Folks, I am a stone cold, laissez-faire, “Atlas Shrugged”-thumpin’, stone cold capitalist, and I find an abundance of wisdom in this short fable which can be summed up in the age-old axiom, “A rising tide lifts all boats.” Win/win scenarios are the only things that are healthy, sustainable and establishes relationships.
Anyone who owns a business, works in a business or is a customer to a business (translation, EVERYONE), should want the business to win. The Business wins are the lights stay on, doors stay open, employees get paid and the goods and services flow. Every business should want their employees and customers to win: the products get made, services are rendered and the money flows in. It’s another win/win. If this balance gets lopsided at all, a correction is inevitable. If there is no profit, there is death. Profit is life. To blame winners for winning, is childish and shortsighted.
The high tide model is something I firmly believe in. The horse business is a tough, tough, tough business. Why? Lots of reasons, but quick ones that come to mind:
- Highly competitive, lots of competition.
- It isn’t necessary (to sustain life), because horses haven’t been a need for a century.
- New players go in and new out every year. That includes horses and people. You think you have a hot stud, but he can be forgotten in four years because new studs come in each year and the market is onto the “next thing”.
- Effort does not necessarily translate into success. For example, if I pick up a hammer and a nail, well, the harder I hit the nail with the hammer – the law of physics demands that the further the nail will penetrate the wood. It is fairly predictable, this outcome. Tell that to a horse when my effort is X and the horse gives me Y.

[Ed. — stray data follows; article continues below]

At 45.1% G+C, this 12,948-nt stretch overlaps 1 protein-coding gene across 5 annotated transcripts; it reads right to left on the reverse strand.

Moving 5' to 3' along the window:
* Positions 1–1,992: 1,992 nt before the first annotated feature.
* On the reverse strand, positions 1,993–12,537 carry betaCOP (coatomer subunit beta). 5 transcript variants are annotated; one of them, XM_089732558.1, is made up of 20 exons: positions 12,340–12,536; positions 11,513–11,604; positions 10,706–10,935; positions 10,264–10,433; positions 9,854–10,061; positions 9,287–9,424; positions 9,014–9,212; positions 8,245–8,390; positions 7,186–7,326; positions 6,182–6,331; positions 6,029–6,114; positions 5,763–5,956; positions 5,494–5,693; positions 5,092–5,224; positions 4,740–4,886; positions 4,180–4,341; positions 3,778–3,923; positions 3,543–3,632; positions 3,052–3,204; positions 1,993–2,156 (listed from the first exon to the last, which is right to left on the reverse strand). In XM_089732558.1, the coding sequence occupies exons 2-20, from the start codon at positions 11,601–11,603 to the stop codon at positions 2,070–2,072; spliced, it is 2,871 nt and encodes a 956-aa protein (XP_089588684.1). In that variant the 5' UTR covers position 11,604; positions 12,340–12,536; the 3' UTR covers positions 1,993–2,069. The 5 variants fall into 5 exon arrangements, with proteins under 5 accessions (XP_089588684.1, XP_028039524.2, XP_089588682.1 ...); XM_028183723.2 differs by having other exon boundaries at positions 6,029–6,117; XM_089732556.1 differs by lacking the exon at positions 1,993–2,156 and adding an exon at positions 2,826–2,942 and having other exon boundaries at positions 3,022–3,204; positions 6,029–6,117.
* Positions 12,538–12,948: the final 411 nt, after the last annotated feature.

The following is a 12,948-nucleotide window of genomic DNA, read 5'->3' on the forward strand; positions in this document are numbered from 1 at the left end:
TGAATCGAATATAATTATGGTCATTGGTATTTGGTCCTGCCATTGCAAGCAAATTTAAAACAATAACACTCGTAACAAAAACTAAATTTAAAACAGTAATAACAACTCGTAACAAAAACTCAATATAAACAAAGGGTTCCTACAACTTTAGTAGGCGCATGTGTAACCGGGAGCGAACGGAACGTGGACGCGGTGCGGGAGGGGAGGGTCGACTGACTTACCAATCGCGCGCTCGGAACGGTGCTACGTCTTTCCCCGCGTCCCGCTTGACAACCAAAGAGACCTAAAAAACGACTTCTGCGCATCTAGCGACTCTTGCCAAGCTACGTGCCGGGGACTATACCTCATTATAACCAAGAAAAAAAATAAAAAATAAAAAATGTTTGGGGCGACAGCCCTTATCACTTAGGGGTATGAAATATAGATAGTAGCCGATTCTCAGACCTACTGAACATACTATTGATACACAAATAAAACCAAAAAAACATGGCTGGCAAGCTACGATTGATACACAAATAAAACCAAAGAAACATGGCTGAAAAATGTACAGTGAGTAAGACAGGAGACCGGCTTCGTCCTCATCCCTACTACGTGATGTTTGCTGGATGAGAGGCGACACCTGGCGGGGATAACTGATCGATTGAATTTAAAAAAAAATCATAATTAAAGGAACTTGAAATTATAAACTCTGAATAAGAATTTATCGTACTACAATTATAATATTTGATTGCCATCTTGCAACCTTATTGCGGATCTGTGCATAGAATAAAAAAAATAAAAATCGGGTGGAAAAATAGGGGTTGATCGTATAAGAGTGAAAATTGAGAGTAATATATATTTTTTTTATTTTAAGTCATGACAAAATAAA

- It’s all a gamble. What is gambling? A sin? A vice? Another word for investment or speculation? Depends on how one defines it, I guess. If you are taking food out of your child’s mouth or decide to not pay your mortgage, because you are going to win at blackjack, well first, you are an idiot and, yes, that is a sin. Or is it a gamble buying Apple stock, because you think it is going to increase in value? What if it is buying a two-year old prospect at the Futurity, because you speculate it will make a great aged-event horse? What if you breed your mare and expect a foal to improve your lot? The biggest gamblers I know are farmers. Imagine a world without those heroes.
- No guaranteed outcomes. None. Having said that, I can’t really think of any guarantees in life. Even a bottle of Coke can surprise you. Try expecting what you’ve had in the USA versus what you get in Brazil. Sure, they’re a lot alike, but also just so different. There is a reason why restaurant chains are around; diners get to expect a certain outcome that is put on their plate. The closer a business can get to a guaranteed outcome, the more likely they will reach success.